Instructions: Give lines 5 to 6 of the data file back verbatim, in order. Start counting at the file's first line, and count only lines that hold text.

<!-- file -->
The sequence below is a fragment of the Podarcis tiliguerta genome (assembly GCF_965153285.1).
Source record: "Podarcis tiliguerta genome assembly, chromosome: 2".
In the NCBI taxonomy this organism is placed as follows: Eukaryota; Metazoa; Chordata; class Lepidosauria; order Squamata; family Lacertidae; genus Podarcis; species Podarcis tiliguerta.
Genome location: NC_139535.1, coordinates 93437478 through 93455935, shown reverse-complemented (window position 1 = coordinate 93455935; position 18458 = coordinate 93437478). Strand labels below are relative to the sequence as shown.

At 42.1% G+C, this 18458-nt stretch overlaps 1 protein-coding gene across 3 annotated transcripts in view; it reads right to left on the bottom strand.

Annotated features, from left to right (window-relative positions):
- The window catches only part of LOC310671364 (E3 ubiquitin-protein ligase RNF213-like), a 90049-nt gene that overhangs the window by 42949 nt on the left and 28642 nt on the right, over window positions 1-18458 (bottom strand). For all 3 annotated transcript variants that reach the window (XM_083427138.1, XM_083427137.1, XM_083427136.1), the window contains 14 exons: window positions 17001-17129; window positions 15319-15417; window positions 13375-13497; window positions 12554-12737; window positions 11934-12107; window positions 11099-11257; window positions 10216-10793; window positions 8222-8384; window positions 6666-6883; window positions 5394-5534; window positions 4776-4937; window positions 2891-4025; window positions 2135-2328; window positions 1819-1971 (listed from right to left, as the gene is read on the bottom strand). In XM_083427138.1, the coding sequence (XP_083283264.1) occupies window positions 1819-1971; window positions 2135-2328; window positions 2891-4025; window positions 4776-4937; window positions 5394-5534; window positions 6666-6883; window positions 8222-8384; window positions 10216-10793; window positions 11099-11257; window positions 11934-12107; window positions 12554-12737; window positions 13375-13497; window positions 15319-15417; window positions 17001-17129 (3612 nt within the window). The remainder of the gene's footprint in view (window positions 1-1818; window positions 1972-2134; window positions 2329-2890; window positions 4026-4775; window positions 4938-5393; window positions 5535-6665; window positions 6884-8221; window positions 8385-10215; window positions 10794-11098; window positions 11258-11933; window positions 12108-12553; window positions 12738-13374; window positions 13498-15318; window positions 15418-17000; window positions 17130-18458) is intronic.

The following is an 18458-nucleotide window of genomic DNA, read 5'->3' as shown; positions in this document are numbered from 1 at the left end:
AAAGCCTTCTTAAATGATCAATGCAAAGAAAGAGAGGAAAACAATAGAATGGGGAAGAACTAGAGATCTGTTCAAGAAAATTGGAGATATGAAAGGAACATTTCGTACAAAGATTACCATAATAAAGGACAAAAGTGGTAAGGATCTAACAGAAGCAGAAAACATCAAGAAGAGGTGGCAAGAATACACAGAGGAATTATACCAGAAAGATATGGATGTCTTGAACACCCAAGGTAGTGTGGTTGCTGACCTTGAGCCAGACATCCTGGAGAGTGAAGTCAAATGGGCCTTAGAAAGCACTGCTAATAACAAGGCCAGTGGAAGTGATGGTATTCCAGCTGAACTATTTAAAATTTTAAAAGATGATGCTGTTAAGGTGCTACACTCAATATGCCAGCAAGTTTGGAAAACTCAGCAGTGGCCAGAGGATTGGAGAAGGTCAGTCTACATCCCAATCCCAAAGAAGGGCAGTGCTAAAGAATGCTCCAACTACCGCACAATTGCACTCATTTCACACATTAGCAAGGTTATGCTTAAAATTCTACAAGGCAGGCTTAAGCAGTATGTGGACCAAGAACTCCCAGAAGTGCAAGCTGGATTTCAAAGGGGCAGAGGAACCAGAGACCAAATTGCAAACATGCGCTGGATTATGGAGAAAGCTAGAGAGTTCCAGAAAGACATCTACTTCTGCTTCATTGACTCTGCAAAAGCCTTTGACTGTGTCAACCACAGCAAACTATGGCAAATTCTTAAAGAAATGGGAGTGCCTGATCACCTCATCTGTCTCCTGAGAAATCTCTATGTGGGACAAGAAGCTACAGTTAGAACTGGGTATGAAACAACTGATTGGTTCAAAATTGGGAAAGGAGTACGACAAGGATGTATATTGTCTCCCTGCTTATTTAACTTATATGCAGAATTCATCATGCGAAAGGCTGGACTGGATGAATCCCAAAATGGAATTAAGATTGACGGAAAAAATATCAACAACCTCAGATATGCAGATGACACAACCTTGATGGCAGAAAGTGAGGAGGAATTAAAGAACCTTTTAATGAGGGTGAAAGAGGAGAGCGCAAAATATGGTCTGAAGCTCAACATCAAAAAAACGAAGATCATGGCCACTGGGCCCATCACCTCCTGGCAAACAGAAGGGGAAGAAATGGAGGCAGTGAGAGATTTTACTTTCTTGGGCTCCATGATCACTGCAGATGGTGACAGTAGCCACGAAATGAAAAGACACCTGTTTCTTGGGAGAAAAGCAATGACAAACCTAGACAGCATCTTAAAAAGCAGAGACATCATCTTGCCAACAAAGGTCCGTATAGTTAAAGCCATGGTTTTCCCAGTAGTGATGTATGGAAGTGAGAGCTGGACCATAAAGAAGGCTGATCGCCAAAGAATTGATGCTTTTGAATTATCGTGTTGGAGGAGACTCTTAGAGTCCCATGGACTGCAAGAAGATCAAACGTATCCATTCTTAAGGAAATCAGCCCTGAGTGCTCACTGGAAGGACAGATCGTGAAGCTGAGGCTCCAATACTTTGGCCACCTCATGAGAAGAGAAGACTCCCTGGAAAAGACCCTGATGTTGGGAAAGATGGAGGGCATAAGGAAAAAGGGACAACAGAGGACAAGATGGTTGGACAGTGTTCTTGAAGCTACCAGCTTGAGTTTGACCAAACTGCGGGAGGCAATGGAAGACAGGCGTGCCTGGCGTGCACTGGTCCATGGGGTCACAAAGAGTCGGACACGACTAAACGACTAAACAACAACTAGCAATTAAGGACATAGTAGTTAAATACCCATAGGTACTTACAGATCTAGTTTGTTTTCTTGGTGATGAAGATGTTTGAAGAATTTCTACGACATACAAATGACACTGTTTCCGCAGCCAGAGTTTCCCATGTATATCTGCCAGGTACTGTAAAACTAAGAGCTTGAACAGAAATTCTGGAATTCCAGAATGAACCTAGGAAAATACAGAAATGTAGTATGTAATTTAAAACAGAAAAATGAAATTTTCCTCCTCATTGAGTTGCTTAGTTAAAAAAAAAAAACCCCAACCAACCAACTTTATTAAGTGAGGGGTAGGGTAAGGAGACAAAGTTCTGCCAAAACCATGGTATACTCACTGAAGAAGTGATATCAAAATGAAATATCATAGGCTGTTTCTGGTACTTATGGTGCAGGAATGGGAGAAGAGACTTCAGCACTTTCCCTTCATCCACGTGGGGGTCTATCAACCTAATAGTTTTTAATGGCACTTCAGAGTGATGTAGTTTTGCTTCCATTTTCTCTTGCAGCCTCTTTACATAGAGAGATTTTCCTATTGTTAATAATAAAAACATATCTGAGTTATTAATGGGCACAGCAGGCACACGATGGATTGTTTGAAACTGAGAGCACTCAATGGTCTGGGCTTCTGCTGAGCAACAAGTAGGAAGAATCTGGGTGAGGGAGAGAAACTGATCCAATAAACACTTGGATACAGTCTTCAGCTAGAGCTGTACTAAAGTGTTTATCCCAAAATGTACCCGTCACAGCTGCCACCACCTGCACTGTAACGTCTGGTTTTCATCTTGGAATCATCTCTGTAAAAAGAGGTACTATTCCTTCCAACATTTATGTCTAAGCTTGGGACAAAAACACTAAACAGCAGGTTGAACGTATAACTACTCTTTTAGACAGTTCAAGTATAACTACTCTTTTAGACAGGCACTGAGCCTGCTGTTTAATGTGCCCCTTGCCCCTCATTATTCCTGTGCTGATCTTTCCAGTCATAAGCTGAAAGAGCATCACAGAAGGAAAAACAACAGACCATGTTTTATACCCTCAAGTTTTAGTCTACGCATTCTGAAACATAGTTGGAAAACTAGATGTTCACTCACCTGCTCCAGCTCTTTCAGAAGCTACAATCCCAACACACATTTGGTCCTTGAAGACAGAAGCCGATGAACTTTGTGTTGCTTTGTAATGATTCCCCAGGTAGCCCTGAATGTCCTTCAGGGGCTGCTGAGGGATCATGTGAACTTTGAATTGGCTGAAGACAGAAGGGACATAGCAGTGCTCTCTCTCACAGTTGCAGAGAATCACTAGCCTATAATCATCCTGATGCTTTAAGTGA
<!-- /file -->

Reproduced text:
At 42.1% G+C, this 18458-nt stretch overlaps 1 protein-coding gene across 3 annotated transcripts in view; it reads right to left on the bottom strand.

Annotated features, from left to right (window-relative positions):